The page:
I am big fan of his work and as an aspiring Java dev I enjoy looking through his code to learn.
The only Swing app I ever needed so badly to work! The DummyDroid Android advert device ID forging, also referenced on his page, is quite a treat!
You need to generate your own installs at first. Google will look at your uninstall ratio, and perhaps other factors. If those factors are good, Google will start pushing you up the keyword and then category rankings in various countries. Then people will start ranking your app, and that will factor in. Google has made some public announcements about what they take into account, and there are many outside accounts out there with guesses, some good, some not, at what helps.
Making an app people want helps. Having a clear, simple icon and clear app name helps. If the app does offline maps, call it Offline Maps. If several reviews and e-mails suggest adding a feature, consider adding the feature. And so on.
I have not found cross-promotion helpful In the mannernthe article says. If you run ads, and get one cent for every ten ads shown on average, then you're losing a cent every ten times you show your ad. It might be cheaper to advertise it in other venues. In some circumstances cross-promotion makes sense. You can set a minimum bid for your ad network, and show your ads when the ad network can't make that bid. Also, for new apps, I often put the first ad in as a cross-promotion ad. I see how the app does, and how much it refers. If all is well and the app is taking off and doing referrals, I put an ad network ad in the app.
We've had that challenge with Umbrella App and have done out best to try to also have it on Google Play, Amazon App Store, F-Droid, direct .apk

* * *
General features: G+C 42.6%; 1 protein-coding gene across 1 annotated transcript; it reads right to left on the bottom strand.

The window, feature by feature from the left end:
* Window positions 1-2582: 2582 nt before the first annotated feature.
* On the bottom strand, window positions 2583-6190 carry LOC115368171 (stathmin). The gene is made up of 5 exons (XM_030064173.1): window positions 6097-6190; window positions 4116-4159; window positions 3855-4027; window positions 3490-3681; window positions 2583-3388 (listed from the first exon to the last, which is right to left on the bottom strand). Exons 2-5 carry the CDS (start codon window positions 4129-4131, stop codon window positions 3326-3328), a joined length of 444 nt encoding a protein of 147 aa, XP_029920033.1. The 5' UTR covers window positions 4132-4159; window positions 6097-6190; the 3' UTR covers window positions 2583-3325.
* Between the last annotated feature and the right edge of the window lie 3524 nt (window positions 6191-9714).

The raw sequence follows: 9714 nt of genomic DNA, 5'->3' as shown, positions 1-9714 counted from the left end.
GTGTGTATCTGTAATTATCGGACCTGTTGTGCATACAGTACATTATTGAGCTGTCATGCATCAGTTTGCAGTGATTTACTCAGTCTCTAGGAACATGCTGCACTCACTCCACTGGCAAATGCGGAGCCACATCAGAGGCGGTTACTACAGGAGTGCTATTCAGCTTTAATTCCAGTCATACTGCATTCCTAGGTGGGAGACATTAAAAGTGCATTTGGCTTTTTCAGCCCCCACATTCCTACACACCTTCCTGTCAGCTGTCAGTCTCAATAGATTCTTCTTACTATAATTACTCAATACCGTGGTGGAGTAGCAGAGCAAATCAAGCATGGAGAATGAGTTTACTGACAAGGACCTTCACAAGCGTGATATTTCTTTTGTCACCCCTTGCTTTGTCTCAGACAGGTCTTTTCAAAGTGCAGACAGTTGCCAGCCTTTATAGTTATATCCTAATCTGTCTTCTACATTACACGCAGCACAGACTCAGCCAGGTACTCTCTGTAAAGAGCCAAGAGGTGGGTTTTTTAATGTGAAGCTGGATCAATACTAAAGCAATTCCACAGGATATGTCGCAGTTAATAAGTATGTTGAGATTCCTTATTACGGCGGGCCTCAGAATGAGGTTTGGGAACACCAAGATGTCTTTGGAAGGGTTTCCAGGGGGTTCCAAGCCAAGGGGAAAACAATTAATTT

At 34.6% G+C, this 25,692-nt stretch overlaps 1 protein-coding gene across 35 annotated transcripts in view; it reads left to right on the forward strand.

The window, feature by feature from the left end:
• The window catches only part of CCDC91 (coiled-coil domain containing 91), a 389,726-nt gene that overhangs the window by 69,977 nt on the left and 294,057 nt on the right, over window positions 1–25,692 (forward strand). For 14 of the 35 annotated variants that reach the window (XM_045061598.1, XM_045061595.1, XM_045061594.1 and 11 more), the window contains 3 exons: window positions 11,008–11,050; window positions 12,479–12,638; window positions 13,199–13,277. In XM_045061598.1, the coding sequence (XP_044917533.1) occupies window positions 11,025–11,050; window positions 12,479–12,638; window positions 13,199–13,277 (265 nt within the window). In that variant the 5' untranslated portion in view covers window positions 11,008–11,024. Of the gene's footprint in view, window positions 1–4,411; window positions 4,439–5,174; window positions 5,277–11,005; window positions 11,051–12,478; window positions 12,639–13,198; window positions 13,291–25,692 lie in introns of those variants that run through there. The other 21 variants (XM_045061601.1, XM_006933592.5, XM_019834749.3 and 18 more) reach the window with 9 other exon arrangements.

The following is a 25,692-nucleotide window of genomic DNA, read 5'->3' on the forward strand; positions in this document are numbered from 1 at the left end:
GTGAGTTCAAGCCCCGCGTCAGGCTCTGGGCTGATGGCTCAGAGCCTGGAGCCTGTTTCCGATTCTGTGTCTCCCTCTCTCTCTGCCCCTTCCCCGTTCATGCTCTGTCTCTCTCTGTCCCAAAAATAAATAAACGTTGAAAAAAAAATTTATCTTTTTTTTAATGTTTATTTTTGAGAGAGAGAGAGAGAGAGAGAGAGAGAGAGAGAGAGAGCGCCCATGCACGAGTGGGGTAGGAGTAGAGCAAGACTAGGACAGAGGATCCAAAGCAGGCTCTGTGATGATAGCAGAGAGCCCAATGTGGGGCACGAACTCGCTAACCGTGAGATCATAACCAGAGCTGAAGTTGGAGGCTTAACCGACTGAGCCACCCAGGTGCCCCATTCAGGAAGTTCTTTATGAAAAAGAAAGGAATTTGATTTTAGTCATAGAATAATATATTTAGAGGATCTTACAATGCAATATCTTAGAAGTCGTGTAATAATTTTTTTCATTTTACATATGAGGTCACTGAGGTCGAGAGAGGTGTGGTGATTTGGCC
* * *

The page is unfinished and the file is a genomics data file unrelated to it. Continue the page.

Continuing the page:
Advertising networks usually require them, but if you are the one announcing, you can choose to (not) use whatever you want.
That will get you your 5 minutes^H^H^H^H seconds of internetfame already. However, it will only create a short popularity spike and you constantly have to invest in promotions to keep that up.
The blogpost doesn't tell you to put ads for your other apps into your apps (that would be stupid!), but to think of ways in which they can complement each other. That way you get effortless crosspromotion, can touch vastly different traffic sources and channel users to your main app.
But if your app isn't 'noticed' by the time you have your 'main app' then what users are there to channel into it? Seems like a chicken/egg type deal
Yes, there is a bit of a chicken/egg here, but getting _some_ installs for an app really is not that difficult.
Not really, I'm focusing on the title and intro to the blog post and expecting the post to follow the questions laid out in that.
This current title makes it seem like it's tips for getting the word around about your app (xda, reddit, HN, whatever) and leveraging that, giving away paid versions for free to a specific community etc. At least that's what I'd expect from a post titled like this.
Few days back, I posted a new app (that allows you to run mobile apps from sdcard.) which gained more comments and feedback on android specific subreddit more than HN.
So narrow down to specific group or even individuals is one of the option.
This will give you a short time spike in installs. Nothing wrong with that, but it doesn't last and you can't play that card more than once.
We released a whitepaper not too long ago about App Store Optimization. I'm not very involved in mobile/client -side development but I heard the paper was well received.
Summary infographic: https://venturebeat.com/wp-content/uploads/2016/04/Native-X-...
EDIT/Clarification: I'm associated with the paper referenced in my comment--not the parent article.
Both the adoption of android and iphone apps are ad driven, and the pros absolutely know this. So if you're starting out, you buy cheap ads. Think of all those ad supported free apps. They are the cheap ad ecosystem. If you've made it to the big leagues, you buy expensive ads. Think high production TV ads during prime time with Arnold Schwarzenegger. There is a reason there are so many app commercials on TV all over the world. They work.
Despite all the innovation driven rags to riches mythology, and although you do need an awesome app that meets the bar first, the app game is practically a marketing budget slugfest. Google and Apple provide no other options.
"Marketing hacks 4: Hacker News" - http://ineptech.com/index.html?blog&post=20